Having the Incontinence Talk with Parents

Having the Incontinence Talk with Parents


It Becomes the Duty of a Daughter or Son to Initiate the Discussion

Incontinence is a condition that is difficult for anyone to accept. Many seniors start by simply ignoring the issue. The sense of lost dignity can be very difficult for people that are still cognitively sound. How do you talk about this with anyone? The age group that seniors represent today are just not comfortable with a discussion like this. Heck, you could never imagine a pair of men in this age group playing golf together and having a conversation about the need to wear an adult diaper. That is why, often, it becomes the duty of a daughter or son to initiate the discussion with their parents.

One of the most awkward conversations people have with their parents is the topic of bladder leakage or incontinence. It is very personal and can be embarrassing and degrading for everyone. When incontinence occurs, the mess and smell is a problem that if ignored, can become a huge issue. It is best to address it early, perhaps before someone even becomes incontinent. It is best to address incontinence head on. For the best results, you need to approach the topic carefully with empathy and with some planning. Remember, 1 in 15 Americans are searching for answers on how to deal with these issues, and incontinence is the second largest reason seniors leave their home for an Assisted Living Community.

Incontinence is a condition that is often difficult for a person to accept and deal with. Many seniors try to ignore this new development and carry on with their lives, but a head-in-the-sand approach usually draws more attention to the problem. There are ways to encourage a loved one to address this issue, but they require patience, understanding and a commitment to upholding your loved one’s dignity.

Tip: Strike the Word Diaper from Your Vocabulary

“My parent won’t wear adult diapers and it drives me nuts!”

This is a common complaint from family caregivers whose loved ones are suffering from incontinence, and I absolutely sympathize. However, one glaring piece of this sentence stands out: the word “diaper.”

Figuring out how to talk to elderly parents about incontinence is difficult. The first thing we urge caregivers to do when tackling this sensitive topic is to think carefully about their word choices. Seniors often rebel against the word “diaper” as an adult of any age would, and for good reason. This term is typically associated with babies or toddlers who have yet to be toilet trained. What adult would take kindly to the word when it’s applied to them?

Deal With Elderly Incontinence Denial Head On

If your loved one is still cognitively sound but simply prefers to live in denial about this new development in their health, try appealing to their sense of vanity. After all, vanity is what keeps us in denial about many age-related issues. Our culture is guilty of ageism to the extent that many people go to extremes to appear as though they are winning this losing battle against time.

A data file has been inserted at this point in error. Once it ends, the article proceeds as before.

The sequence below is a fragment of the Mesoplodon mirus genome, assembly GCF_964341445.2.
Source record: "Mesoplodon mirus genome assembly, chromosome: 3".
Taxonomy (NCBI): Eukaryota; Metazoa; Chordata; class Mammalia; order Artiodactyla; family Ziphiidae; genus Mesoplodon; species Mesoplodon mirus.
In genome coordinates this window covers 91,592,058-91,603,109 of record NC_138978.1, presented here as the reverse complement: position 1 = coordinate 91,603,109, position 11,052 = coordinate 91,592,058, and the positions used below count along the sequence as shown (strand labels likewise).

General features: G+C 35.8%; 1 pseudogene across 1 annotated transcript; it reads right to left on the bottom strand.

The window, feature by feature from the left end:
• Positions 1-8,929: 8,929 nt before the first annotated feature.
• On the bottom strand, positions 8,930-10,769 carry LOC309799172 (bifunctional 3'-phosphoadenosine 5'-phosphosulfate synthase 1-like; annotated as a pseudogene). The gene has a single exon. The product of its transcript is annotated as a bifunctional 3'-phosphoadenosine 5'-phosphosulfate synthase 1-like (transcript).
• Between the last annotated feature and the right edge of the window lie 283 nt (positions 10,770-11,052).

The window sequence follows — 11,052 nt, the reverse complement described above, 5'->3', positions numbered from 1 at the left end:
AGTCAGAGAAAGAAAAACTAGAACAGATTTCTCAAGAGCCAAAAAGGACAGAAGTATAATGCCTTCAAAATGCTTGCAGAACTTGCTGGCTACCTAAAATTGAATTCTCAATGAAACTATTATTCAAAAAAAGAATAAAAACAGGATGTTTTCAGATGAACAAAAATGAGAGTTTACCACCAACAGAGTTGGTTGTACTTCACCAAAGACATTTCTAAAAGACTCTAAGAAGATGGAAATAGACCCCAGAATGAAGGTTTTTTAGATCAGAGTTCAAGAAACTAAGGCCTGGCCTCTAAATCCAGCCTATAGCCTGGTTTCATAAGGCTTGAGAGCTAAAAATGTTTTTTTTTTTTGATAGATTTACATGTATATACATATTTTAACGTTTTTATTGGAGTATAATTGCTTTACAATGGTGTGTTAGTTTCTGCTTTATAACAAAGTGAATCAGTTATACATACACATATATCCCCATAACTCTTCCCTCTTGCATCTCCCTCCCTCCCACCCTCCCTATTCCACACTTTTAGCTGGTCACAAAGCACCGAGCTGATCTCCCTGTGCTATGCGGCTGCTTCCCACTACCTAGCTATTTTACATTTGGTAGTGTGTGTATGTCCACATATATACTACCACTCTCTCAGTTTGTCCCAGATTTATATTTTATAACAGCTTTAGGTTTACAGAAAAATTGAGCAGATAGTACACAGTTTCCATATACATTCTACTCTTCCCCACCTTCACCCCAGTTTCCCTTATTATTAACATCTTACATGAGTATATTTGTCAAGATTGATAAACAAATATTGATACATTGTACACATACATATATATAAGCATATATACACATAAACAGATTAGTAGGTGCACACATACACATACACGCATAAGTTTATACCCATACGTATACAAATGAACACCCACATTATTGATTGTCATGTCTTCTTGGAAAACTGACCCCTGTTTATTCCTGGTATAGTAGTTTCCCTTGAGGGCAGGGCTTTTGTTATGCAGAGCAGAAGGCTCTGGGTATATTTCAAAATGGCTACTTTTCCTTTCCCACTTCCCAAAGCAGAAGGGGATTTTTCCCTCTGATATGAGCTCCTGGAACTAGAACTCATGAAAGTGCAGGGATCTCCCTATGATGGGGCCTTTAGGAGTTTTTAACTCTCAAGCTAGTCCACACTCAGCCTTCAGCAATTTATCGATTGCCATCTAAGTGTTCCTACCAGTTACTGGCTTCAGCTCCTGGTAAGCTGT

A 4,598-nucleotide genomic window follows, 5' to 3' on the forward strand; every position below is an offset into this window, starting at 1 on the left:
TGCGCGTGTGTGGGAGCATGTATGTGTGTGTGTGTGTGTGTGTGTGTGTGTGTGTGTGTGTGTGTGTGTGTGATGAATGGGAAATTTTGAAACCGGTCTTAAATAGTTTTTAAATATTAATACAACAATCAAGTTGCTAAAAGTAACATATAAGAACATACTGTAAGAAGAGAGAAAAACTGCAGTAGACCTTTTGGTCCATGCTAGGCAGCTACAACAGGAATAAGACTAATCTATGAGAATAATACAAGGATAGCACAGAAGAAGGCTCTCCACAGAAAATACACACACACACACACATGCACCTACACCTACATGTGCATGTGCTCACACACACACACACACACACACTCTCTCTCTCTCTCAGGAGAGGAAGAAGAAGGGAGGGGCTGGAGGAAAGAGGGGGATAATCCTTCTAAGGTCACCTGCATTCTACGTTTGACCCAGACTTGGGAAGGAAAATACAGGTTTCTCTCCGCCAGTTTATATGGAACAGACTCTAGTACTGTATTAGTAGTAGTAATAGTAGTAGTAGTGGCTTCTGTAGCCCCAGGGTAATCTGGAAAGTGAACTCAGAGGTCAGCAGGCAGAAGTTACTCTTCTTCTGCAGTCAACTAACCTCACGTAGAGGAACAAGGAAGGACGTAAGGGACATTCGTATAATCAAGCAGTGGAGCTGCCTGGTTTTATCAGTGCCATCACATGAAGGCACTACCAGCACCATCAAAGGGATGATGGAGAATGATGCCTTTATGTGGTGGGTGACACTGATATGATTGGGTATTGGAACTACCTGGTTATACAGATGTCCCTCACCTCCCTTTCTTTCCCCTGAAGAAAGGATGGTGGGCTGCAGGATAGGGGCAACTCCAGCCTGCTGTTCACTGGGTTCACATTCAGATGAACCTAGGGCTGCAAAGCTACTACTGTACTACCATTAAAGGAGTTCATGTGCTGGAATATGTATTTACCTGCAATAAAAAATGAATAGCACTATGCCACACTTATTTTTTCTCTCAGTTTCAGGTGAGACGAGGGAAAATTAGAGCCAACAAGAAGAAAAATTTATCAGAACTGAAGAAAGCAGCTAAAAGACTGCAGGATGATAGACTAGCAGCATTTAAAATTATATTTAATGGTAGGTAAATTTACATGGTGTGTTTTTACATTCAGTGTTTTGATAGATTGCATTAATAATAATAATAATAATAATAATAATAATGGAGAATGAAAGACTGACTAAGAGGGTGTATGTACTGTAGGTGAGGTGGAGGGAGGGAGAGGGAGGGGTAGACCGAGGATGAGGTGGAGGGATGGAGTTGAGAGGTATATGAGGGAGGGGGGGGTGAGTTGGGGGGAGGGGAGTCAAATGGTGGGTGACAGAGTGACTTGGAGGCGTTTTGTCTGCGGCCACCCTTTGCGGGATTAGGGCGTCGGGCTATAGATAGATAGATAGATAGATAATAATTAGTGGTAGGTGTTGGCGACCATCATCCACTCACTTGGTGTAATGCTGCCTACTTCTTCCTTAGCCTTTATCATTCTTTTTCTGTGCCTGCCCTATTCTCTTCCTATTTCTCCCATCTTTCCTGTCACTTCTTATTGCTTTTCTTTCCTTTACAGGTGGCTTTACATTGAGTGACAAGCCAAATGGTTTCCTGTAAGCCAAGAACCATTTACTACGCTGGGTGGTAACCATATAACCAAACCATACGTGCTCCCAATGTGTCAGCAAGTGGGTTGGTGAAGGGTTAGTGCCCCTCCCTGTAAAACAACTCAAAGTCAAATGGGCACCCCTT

Certainly, incontinence is very difficult to accept. However, if you or a third party, can convince your parent that it’s much more embarrassing to smell like urine than it is to wear proper protection, you may get somewhere. Promise to work with them to find a comfortable, absorbent and low-profile solution that will enable them to maintain their dignity, extend their independence and improve their appearance. Incontinence frequently causes seniors to withdraw and become less active so they can avoid embarrassing situations, but it doesn’t have to be this way.

Woman to woman or man to man talks can have better results, but not every family has that luxury. There are times when a son must talk to mom, and a daughter has to talk to dad. In any of these situations, remember to be empathetic and understanding. This will help the parent be less embarrassed and more comfortable. You also want to pick a pleasant time to have the incontinence talk with your parent. Go for a walk in the park, sit on a bench outside, or do an activity that your loved one enjoys a lot like cards or a hobby. The goal is to create an environment that makes your parent feel secure and safe while discussing the topic of incontinence. Finally, you want to practice your tone and body language because they communicate 70% of your message more than any words you could say. Practice rehearsing to be sure you have everything right. You want to come across as calm and helpful. If you are frustrated and let it show, you may come across as angry and resentful. Practicing will help you present yourself in the best possible way.

Focus on Making Incontinence a Normal Part of Aging

Begin with the end in mind by having a goal for the conversation. Speak with gentleness, compassion and understanding when you talk to your parent about incontinence so they do not feel ashamed. This will help your loved one feel more comfortable and less embarrassed. Open very gently and very slow so they do not feel threatened or defensive. Next, tell them openly and honestly about your concerns. Address the things you have seen around the house. It is okay to be detailed about your observations of the nature and frequency of their accidents.